Four-year-old son of IS fighter found abandoned in Iraq's Mosul returned home to Chechnya
A four-year-old Russian boy who was found unaccompanied in the Iraqi city of Mosul last month has been reunited with his family in Chechnya, Chechen authorities said in a statement on Thursday.
Bilal Tagirov arrived on a plane coming from the Jordanian capital Amman after Chechnya's leader sent officials to Iraq to retrieve the boy from the former bastion of the Islamic State group.
A video of Tagirov wandering alone through the flashpoint city was widely shared on social media last month, triggering efforts to rescue him.
"I can't say at the moment how I feel, of course I'm happy, I don't even know how to express my gratitude, because I didn't think that I would see this day and that it would come so soon," Bilal's mother Zalikha Ashakhanova told reporters.
Ashakhanova explained that the boy's father kidnapped him in 2015 and took him to Iraq, where he joined the extremist group.
"As soon as I saw the video of him, I immediately knew it was him," she added, thanking the head of the Chechen Republic Ramzan Kadyrov for his efforts to bring her son home.
The authoritarian strongman instructed authorities last month to repatriate the four-year-old, sharing footage of him speaking to the boy through a video call on his highly popular Instagram account.
Kadyrov said on Friday that more work must be done to return the around 400 Russian children of militants who travelled to Iraq and Syria to join extremist groups.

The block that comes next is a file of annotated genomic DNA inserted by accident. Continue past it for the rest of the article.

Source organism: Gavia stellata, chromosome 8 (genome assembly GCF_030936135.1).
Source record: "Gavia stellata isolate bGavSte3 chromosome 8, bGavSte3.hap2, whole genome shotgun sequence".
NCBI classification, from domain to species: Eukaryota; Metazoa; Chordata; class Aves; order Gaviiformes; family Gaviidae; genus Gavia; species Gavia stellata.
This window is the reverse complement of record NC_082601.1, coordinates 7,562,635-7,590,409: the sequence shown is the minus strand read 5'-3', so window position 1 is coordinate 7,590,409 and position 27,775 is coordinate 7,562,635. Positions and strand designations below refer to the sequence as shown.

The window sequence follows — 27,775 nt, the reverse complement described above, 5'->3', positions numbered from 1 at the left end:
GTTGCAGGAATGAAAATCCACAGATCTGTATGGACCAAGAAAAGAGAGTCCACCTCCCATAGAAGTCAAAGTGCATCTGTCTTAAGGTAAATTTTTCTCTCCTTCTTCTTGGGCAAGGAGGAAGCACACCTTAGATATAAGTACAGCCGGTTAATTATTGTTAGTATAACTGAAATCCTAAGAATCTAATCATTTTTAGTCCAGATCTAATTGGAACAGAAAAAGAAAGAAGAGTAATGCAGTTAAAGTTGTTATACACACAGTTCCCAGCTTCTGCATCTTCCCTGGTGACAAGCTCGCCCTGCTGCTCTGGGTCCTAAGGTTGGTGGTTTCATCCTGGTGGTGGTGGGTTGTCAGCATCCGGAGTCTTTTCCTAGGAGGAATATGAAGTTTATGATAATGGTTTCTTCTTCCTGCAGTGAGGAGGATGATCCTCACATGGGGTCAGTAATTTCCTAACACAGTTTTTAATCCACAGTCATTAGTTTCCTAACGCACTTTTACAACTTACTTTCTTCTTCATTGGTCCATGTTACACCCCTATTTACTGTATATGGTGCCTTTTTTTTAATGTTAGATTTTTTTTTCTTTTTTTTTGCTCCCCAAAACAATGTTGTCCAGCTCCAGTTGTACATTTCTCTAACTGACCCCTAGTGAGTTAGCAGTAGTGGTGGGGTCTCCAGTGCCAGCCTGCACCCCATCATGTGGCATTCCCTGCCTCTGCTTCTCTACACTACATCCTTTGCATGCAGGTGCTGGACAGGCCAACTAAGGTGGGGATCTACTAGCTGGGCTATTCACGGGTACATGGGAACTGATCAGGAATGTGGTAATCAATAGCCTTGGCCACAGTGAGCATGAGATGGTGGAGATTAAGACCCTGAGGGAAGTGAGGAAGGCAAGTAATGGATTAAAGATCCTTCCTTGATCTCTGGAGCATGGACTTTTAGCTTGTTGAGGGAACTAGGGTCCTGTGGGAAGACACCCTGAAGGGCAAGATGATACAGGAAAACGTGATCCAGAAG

A large number of Chechens have joined IS fighters in Syria and Iraq, according to Russian authorities.
Mid-July, a video emerged on social media of Iraqi soldiers finding a shirtless Tagirov among the ruins of Mosul's Old City.
The boy tells the troops in Arabic as he eats an apple that an Iraqi flag waving on a nearby building belongs to "the apostates".
The Iraqi army has captured the boy's father Khasan Tagirov, who was injured in the battle to recapture the country's second city.
In June 2014, IS seized Mosul and routed Iraqi forces from the area, after what a parliamentary inquiry later found was a gross mismanagement of the crisis by Iraqi officials.
It found that they had ignored ample warnings of an impending attack on the city.
Three years later, tens of thousands of members of the Iraqi forces backed by Western warplanes and other international assistance retook Mosul after months of fierce fighting.
With Mosul in ruins and nearly a million displaced, Iraq now faces the enormous task of restoring order and rebuilding the city.
Dozens of minors, thought to be the children of IS fighters, were found in the rubble of the city in the days after Mosul was recaptured.